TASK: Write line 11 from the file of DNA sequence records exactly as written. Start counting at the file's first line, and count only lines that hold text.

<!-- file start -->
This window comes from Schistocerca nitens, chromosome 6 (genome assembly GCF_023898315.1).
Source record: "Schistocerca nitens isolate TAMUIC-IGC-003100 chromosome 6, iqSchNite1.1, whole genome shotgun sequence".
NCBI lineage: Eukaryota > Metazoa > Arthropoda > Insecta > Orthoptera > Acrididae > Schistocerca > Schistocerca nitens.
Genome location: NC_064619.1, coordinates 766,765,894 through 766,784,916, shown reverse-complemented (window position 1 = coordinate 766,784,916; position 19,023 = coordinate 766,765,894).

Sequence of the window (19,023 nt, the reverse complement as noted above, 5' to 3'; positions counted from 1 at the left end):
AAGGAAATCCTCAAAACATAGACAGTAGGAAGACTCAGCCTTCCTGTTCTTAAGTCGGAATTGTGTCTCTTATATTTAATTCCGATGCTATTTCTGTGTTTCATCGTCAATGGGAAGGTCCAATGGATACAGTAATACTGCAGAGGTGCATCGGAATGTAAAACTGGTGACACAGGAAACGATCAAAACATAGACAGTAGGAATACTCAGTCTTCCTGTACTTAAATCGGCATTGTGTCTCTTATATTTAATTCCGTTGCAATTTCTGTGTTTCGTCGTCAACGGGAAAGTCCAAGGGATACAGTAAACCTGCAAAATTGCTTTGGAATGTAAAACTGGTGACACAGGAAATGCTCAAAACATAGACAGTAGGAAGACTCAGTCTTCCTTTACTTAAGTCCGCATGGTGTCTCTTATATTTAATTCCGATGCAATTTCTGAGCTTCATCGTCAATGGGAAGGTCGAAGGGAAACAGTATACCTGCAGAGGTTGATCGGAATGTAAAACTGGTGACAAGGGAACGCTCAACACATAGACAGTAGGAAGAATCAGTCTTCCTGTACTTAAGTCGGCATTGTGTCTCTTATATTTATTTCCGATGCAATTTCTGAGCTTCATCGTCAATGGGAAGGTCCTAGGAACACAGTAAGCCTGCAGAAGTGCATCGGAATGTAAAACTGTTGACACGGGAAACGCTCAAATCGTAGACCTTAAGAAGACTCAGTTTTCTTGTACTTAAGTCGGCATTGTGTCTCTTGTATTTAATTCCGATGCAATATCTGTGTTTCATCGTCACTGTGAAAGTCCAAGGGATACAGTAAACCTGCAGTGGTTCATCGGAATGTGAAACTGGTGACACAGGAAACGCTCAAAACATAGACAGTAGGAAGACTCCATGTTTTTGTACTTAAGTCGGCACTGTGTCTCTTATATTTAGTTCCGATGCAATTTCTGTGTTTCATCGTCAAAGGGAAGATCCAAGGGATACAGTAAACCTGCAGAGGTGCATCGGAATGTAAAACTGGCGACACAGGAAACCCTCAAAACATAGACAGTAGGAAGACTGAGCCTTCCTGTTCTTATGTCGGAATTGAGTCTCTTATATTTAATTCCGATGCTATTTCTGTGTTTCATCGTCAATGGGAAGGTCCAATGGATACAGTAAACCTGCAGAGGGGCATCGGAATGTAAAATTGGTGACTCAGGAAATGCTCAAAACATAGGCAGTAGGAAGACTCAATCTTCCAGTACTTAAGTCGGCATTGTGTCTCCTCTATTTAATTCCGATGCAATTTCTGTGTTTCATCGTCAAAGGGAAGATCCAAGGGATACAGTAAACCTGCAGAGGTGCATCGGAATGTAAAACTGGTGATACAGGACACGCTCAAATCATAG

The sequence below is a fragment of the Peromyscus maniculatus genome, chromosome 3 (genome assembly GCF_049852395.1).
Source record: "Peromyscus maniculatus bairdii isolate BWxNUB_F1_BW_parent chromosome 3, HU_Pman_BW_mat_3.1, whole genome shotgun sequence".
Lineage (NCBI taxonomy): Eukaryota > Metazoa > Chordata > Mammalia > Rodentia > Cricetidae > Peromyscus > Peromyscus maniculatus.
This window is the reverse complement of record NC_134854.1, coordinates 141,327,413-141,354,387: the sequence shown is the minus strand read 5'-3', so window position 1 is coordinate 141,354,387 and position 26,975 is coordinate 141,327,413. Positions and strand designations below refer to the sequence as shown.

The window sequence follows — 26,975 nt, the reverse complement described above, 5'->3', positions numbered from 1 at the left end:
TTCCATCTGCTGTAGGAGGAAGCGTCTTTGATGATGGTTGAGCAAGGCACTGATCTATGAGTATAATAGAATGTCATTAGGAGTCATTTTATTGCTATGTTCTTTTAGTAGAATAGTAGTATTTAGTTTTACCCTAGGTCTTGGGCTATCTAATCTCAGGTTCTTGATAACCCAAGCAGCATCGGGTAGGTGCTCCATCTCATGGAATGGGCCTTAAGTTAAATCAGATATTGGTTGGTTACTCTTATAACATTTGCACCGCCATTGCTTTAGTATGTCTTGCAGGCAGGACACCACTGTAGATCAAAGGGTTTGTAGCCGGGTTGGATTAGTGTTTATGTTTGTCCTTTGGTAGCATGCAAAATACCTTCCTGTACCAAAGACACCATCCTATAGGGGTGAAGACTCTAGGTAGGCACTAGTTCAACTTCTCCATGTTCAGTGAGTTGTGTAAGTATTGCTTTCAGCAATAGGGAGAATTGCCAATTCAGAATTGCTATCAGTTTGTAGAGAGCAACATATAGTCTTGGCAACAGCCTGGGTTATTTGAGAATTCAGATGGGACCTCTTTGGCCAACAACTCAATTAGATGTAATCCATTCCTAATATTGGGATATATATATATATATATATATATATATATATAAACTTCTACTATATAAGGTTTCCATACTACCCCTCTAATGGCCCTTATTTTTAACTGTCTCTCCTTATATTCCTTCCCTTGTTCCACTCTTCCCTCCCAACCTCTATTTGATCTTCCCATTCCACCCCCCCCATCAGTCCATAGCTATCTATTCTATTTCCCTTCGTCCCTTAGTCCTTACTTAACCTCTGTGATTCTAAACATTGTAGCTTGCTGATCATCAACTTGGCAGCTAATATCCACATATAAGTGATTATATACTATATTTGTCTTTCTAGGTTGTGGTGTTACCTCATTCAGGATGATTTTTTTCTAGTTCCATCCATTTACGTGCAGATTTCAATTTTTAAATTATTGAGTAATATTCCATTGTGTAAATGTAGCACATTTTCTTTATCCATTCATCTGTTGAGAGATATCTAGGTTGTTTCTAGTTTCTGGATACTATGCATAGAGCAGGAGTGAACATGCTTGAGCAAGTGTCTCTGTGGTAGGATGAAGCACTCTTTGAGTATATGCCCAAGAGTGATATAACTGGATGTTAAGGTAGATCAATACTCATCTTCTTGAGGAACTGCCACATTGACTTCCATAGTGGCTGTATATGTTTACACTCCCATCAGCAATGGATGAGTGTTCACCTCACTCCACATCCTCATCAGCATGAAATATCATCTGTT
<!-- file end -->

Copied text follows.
The window sequence follows — 26,975 nt, the reverse complement described above, 5'->3', positions numbered from 1 at the left end: